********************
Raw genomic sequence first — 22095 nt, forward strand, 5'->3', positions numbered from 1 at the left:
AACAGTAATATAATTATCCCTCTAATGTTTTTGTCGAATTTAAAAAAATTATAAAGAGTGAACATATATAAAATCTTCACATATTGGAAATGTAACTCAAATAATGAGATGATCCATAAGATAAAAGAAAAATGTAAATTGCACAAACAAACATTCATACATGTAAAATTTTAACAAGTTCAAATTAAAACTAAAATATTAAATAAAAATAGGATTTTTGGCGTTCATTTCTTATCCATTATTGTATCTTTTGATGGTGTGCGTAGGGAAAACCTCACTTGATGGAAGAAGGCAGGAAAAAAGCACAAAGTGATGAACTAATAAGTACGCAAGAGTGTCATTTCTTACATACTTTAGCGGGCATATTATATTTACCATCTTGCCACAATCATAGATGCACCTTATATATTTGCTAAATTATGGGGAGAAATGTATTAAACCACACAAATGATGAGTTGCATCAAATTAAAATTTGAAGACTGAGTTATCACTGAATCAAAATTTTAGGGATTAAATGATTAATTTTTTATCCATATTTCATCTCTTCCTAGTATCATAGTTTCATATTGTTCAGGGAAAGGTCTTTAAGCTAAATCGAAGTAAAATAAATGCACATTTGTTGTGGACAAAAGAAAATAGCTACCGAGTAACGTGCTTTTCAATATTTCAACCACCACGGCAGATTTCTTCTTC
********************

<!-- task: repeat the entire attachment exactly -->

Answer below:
Raw genomic sequence first — 22095 nt, forward strand, 5'->3', positions numbered from 1 at the left:
AACAGTAATATAATTATCCCTCTAATGTTTTTGTCGAATTTAAAAAAATTATAAAGAGTGAACATATATAAAATCTTCACATATTGGAAATGTAACTCAAATAATGAGATGATCCATAAGATAAAAGAAAAATGTAAATTGCACAAACAAACATTCATACATGTAAAATTTTAACAAGTTCAAATTAAAACTAAAATATTAAATAAAAATAGGATTTTTGGCGTTCATTTCTTATCCATTATTGTATCTTTTGATGGTGTGCGTAGGGAAAACCTCACTTGATGGAAGAAGGCAGGAAAAAAGCACAAAGTGATGAACTAATAAGTACGCAAGAGTGTCATTTCTTACATACTTTAGCGGGCATATTATATTTACCATCTTGCCACAATCATAGATGCACCTTATATATTTGCTAAATTATGGGGAGAAATGTATTAAACCACACAAATGATGAGTTGCATCAAATTAAAATTTGAAGACTGAGTTATCACTGAATCAAAATTTTAGGGATTAAATGATTAATTTTTTATCCATATTTCATCTCTTCCTAGTATCATAGTTTCATATTGTTCAGGGAAAGGTCTTTAAGCTAAATCGAAGTAAAATAAATGCACATTTGTTGTGGACAAAAGAAAATAGCTACCGAGTAACGTGCTTTTCAATATTTCAACCACCACGGCAGATTTCTTCTTC